It is fair to say that China has completely abandoned Mao’s egalitarian legacy. The honorable nickname “the New Socialist China” has all but become a bitter joke. Chinese intellectuals, when commenting on the society’s inequality, often quote the immortal verse of Tang Dynasty’s great poet, Du Fu: “Leftovers in mansions stink high heaven, while the beggars freeze to death on the streets.” (“朱门酒肉臭，路有冻死骨。”)
While China could afford to spend a whopping $40 billion on the 2008 Summer Olympics and $300 million on the opening ceremony alone, its hospitals routinely deny treatment to those who are too poor to hand over the required down payment. While a coal mine tycoon in Shanxi Province spent a whopping ¥140 million ($22.5 million) on his daughter’s wedding and dowry, a staggering 172 million Chinese (roughly 13% of the total population) live on less than $1.25 a day.
Nowadays, $1.25 in China does not go very far. According to the Starbucks Latte Index published on Feb 23, 2013 in Wall Street Journal, a Grande Latte costs $4.81 in Beijing, higher than in the Big Apple. The author himself has been to many of China’s 390-plus Starbucks and can attest that the price is ridiculously steep. Though it is safe to assume that the 172 million Chinese living on less than $1.25 a day never visit a Starbucks, it is doubtful that anyone can buy enough food and shelter with a measly $1.25 in any part of China.
For example, in the suburb of Shanghai, a disposed ocean freight container costs about ¥540 (about $80) to rent for a month. That means 172 million Chinese cannot even afford to rent a disposed container in a junkyard.
a photo posted on forum http://kdnet.net shows a Chinese migrant worker’s family living in a junk container. To see more of these shocking photos, visit this post.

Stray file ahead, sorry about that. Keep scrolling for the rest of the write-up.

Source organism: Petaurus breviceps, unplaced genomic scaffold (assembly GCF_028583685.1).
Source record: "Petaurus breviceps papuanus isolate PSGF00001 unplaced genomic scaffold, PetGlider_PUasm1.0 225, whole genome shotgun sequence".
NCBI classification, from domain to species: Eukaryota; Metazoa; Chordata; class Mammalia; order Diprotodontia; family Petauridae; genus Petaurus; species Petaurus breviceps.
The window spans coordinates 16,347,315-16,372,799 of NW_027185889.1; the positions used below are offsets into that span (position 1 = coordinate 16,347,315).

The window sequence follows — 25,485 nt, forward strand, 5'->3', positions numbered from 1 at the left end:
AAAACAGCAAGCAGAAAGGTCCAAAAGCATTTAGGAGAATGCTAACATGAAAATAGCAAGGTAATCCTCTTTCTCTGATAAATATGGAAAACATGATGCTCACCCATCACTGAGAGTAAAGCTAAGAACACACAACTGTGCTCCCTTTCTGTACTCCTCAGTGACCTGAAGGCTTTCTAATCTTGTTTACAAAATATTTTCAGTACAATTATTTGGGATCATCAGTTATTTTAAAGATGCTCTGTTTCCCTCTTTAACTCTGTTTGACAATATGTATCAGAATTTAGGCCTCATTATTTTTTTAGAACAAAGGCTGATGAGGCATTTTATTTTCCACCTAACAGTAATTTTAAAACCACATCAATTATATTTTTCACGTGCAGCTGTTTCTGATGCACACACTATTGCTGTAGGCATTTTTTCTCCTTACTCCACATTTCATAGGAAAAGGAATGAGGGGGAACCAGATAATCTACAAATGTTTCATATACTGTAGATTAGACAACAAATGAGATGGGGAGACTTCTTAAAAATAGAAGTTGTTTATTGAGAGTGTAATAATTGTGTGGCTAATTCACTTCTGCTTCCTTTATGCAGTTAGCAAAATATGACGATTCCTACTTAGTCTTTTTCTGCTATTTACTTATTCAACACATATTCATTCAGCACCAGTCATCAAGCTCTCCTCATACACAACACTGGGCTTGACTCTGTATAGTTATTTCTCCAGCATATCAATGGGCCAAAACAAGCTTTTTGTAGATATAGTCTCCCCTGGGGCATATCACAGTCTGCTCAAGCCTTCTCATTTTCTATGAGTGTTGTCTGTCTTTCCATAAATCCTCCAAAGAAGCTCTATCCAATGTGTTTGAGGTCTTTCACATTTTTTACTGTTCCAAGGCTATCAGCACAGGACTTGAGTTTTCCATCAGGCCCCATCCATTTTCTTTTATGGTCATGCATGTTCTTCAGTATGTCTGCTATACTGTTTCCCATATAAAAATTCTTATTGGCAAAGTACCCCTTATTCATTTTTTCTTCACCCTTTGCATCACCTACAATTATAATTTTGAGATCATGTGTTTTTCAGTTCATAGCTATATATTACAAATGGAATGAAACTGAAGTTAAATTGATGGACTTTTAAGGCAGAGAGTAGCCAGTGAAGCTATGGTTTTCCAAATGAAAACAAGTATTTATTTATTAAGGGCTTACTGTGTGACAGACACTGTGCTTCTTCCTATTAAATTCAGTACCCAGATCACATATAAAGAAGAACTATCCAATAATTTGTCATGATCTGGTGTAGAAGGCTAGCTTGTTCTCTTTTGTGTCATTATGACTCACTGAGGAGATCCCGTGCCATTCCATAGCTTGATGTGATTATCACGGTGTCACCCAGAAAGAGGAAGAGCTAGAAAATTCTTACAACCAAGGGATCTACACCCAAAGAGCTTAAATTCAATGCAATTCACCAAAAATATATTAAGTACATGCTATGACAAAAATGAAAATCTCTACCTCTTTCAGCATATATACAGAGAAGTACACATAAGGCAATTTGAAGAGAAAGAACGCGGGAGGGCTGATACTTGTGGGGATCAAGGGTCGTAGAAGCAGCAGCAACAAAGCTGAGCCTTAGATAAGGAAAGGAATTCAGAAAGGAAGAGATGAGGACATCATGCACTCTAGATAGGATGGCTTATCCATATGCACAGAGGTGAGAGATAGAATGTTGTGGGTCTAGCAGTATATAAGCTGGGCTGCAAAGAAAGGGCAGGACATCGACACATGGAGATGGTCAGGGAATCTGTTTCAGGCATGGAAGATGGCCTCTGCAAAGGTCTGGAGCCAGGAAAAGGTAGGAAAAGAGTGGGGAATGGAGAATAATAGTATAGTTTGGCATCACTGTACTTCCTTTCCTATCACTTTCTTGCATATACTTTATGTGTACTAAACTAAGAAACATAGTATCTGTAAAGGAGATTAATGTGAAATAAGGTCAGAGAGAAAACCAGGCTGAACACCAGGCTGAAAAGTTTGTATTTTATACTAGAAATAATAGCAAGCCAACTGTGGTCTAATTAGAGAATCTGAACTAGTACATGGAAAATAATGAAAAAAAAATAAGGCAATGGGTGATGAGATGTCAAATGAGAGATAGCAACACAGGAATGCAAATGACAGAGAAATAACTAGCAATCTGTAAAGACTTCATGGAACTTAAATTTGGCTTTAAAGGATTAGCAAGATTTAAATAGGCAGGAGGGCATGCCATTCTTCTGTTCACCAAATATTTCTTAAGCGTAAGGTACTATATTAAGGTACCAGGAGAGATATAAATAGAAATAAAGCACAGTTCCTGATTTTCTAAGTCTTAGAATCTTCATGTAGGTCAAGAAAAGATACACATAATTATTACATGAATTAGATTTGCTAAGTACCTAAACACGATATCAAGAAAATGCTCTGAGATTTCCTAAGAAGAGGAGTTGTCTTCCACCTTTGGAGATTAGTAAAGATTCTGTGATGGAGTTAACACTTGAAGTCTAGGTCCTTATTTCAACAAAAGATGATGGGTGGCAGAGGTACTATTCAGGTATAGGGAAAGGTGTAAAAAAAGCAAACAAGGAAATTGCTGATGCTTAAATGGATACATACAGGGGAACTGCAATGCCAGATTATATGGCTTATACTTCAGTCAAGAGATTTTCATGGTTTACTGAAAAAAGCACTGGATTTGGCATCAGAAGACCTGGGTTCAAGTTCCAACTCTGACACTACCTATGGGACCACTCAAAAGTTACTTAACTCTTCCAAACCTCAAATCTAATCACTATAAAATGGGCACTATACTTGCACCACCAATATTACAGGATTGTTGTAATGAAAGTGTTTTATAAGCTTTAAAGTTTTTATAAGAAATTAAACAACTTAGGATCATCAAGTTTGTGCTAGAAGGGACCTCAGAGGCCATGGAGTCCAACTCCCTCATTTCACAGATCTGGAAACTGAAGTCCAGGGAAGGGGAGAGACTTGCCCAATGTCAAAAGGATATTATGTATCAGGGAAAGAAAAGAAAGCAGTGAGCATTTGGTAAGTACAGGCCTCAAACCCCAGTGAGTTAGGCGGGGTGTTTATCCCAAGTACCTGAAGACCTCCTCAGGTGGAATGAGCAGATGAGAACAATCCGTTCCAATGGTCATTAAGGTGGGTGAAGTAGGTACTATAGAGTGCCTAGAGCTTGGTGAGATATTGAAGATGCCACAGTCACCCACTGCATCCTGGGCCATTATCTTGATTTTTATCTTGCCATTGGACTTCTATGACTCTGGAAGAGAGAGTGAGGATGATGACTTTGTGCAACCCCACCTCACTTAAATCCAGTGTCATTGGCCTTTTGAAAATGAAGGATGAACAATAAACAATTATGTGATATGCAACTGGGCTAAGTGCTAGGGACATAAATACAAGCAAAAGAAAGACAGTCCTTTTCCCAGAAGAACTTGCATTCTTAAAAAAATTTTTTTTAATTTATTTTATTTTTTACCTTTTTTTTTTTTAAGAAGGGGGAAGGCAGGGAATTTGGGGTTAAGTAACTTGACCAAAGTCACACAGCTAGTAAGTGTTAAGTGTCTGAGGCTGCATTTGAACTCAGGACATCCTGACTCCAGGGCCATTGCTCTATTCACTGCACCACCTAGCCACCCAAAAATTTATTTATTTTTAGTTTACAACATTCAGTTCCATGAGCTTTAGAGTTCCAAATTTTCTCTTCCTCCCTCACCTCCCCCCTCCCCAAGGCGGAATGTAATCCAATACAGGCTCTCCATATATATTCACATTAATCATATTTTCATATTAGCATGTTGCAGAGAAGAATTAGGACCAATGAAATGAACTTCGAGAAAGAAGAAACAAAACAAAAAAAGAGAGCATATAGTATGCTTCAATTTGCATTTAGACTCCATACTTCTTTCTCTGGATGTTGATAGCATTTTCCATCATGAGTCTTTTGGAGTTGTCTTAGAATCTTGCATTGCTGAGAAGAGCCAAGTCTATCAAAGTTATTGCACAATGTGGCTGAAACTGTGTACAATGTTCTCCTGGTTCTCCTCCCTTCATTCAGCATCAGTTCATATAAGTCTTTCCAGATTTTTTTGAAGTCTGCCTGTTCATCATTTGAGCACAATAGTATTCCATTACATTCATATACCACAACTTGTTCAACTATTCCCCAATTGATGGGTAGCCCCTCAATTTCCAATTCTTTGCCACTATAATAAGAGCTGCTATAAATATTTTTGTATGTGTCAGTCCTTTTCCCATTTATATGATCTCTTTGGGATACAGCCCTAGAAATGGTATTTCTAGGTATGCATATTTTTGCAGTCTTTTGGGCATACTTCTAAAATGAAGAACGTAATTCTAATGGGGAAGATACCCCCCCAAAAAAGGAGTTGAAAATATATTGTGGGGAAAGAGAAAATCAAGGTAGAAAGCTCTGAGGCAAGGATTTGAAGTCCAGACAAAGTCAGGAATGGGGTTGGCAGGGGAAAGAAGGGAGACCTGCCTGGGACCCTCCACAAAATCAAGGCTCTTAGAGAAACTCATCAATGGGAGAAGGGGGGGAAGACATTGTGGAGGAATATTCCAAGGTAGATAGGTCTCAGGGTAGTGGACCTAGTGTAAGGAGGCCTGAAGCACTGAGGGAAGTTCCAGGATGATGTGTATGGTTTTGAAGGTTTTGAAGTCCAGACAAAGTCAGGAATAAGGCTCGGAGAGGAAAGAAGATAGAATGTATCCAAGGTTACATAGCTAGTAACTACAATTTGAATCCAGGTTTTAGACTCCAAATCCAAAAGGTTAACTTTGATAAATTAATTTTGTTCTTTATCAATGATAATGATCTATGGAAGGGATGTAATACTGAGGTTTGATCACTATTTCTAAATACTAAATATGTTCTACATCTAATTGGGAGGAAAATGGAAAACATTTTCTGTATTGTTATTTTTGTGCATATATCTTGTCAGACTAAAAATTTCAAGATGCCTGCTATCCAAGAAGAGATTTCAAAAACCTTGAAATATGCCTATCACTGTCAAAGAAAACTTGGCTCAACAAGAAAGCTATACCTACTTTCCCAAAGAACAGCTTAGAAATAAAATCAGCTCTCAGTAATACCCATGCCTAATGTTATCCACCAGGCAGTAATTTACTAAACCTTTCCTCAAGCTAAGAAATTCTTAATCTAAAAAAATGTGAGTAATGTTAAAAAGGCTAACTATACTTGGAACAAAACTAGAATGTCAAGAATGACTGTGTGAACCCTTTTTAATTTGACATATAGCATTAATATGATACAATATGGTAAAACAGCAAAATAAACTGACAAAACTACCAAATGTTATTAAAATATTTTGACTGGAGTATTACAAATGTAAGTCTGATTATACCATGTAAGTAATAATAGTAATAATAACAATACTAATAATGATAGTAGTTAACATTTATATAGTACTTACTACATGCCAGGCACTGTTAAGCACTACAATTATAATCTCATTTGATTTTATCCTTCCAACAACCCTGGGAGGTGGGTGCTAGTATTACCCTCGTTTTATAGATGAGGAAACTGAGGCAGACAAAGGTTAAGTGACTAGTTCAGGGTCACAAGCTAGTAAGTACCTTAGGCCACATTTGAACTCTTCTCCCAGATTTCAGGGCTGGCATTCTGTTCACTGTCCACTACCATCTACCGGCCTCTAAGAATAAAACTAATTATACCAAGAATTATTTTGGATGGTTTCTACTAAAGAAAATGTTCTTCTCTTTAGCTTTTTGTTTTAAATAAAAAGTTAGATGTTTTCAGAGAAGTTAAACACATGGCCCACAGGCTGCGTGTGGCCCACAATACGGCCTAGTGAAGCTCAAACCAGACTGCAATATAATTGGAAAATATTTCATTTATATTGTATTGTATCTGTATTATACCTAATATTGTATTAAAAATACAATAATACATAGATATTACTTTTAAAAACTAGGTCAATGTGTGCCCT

For details of such shocking stories and more evidence of China’s ever-widening income disparity, read Chew Man’s Chew Man’s latest book “Revolution Is a Dinner Party — the Rise of Rogue Pluralism in China.” On sale now on Amazon.
The full details of this fascinating story is contained in Chew Man’s latest book “Revolution Is a Dinner Party — the Rise of Rogue Pluralism in China.” On sale now on Amazon.
On March 18, 2013, Mr. Zhang Dejiang, the 3rd-ranked member of the Chinese Communist Party’s Politburo Standing Committee, was appointed as the Chairman of the National People’s Congress Standing Committee while five other preordained career bureaucrats, Messrs. Wang Shengjun, Zhang Ping, Chen Zhu, Wan Exiang and Wang Chen were appointed as Vice Chairmen of the National People’s Congress Standing Committee, after perfunctory votes.
Four days later, Mr. Wang Cheng, an attorney in Hangzhou, filed a lawsuit with the Supreme People’s Court of the People’s Republic of China, alleging afore-mentioned appointments unconstitutional. The ground for his allegation? It turns out that Chinese Constitution has a stipulation explicitly prohibits any incumbent member of the government’s executive or judiciary branches from taking a seat in the National People’s Congress Standing Committee, namely, the legislative branch.
Mr. Wang Cheng’s was a first-ever lawsuit against China’s parliament and it appears that he did his homework: The Chinese Constitution does have such a stipulation and the six individuals whose appointments were in question were indeed incumbent top-ranking members of the central government’s executive and judiciary branches. The following is a list of their then-incumbent positions: